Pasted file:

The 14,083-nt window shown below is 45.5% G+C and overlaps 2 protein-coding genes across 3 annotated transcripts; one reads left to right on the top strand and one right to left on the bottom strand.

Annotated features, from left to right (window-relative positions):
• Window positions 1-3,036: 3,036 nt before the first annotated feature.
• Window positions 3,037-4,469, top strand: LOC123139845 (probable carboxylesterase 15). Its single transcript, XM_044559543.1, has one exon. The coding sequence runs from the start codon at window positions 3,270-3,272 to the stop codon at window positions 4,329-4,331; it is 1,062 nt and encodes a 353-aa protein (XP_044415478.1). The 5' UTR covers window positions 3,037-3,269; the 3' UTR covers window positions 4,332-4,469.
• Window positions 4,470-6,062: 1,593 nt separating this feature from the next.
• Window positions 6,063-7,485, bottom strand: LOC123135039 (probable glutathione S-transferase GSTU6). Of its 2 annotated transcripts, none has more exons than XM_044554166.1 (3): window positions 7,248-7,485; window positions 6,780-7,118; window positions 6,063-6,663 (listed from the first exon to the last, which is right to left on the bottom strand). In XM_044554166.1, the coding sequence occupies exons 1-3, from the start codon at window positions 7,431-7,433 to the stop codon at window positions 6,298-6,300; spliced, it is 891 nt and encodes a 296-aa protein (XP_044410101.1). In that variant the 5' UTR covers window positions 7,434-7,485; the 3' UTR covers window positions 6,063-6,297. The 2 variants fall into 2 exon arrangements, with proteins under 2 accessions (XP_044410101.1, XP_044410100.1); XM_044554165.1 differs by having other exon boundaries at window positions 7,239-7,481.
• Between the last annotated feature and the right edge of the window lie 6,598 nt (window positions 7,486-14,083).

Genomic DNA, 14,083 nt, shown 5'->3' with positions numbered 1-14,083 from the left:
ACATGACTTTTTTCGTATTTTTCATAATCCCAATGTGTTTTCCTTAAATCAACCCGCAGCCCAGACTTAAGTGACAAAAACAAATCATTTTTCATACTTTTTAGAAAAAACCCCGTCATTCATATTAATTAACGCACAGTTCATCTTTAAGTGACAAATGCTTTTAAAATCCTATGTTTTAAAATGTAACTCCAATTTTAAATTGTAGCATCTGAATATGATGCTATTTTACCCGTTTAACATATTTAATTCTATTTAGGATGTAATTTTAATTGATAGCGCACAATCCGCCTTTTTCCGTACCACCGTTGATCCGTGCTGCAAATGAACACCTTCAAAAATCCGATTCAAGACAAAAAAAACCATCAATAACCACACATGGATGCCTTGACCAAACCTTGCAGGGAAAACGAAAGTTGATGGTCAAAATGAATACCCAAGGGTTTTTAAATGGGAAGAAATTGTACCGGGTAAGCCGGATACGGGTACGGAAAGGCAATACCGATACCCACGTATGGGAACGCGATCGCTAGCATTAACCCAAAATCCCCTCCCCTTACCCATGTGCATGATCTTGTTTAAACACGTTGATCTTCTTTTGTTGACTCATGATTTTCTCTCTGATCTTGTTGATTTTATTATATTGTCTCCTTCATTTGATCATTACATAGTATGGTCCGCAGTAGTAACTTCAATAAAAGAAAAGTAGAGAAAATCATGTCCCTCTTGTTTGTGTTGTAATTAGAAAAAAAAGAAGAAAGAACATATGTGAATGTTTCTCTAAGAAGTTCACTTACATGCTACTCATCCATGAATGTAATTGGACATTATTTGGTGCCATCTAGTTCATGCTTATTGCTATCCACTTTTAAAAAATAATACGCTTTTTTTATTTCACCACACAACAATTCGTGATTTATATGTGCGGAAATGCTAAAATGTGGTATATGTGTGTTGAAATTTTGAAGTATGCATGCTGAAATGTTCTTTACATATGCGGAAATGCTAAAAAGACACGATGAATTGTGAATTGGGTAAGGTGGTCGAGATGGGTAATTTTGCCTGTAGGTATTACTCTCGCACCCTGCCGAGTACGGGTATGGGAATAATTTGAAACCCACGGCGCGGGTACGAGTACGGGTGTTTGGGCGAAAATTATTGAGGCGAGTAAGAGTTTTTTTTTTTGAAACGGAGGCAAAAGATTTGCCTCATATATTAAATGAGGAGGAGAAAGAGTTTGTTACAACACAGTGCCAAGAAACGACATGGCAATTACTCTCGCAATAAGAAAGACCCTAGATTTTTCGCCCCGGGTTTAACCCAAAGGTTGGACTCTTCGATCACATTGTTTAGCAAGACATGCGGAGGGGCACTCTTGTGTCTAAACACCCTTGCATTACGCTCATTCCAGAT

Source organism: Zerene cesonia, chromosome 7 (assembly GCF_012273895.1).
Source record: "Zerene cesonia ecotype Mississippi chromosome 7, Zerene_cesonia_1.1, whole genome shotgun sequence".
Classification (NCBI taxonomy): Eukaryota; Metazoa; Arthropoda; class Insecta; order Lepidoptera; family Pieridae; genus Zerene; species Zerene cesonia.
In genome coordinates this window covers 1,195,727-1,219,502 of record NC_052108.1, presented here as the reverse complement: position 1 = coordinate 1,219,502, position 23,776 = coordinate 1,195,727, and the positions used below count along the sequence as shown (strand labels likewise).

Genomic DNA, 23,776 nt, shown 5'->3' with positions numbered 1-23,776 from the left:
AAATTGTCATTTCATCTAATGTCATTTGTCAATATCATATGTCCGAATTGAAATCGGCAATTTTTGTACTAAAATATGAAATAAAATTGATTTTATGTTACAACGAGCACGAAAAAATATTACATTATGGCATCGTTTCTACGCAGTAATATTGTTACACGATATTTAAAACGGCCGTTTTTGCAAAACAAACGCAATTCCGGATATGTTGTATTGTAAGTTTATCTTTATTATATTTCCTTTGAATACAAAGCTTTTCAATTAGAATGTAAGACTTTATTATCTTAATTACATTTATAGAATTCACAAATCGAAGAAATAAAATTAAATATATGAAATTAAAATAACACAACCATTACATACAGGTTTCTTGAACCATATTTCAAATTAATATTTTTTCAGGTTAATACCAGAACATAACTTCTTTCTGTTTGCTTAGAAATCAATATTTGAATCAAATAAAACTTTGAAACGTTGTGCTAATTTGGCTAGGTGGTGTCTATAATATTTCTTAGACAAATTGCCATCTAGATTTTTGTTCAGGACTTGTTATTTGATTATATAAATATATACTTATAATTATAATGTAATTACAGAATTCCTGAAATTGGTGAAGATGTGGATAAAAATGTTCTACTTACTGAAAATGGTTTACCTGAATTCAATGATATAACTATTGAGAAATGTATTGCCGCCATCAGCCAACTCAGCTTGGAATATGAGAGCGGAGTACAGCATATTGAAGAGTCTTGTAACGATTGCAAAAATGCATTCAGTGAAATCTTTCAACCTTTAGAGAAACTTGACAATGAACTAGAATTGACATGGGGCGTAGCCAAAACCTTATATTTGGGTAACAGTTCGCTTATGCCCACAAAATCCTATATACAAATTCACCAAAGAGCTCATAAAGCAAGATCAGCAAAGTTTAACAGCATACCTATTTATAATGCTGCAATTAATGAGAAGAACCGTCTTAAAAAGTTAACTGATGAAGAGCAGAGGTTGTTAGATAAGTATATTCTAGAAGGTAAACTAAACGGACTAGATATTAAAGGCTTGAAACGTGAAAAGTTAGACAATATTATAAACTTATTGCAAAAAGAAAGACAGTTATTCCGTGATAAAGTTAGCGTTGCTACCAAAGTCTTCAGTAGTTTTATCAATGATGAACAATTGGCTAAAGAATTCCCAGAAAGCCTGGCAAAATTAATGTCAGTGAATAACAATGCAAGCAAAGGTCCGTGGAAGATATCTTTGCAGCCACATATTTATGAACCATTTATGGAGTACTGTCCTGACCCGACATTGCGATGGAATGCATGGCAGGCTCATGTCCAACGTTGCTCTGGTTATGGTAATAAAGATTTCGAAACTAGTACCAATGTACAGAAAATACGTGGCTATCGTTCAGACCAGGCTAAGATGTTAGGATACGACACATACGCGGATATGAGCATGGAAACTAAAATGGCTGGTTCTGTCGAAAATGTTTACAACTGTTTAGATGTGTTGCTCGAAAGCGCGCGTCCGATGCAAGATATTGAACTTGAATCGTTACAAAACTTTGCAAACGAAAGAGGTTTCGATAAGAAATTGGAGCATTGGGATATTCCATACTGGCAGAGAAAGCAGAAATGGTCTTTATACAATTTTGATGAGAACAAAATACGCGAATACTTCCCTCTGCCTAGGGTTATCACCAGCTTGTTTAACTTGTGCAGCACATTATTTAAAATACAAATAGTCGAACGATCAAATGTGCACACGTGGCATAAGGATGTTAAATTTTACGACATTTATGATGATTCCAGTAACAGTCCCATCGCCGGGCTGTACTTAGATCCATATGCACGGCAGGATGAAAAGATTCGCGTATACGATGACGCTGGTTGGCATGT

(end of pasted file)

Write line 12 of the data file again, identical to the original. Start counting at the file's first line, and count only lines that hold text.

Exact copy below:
Classification (NCBI taxonomy): Eukaryota; Metazoa; Arthropoda; class Insecta; order Lepidoptera; family Pieridae; genus Zerene; species Zerene cesonia.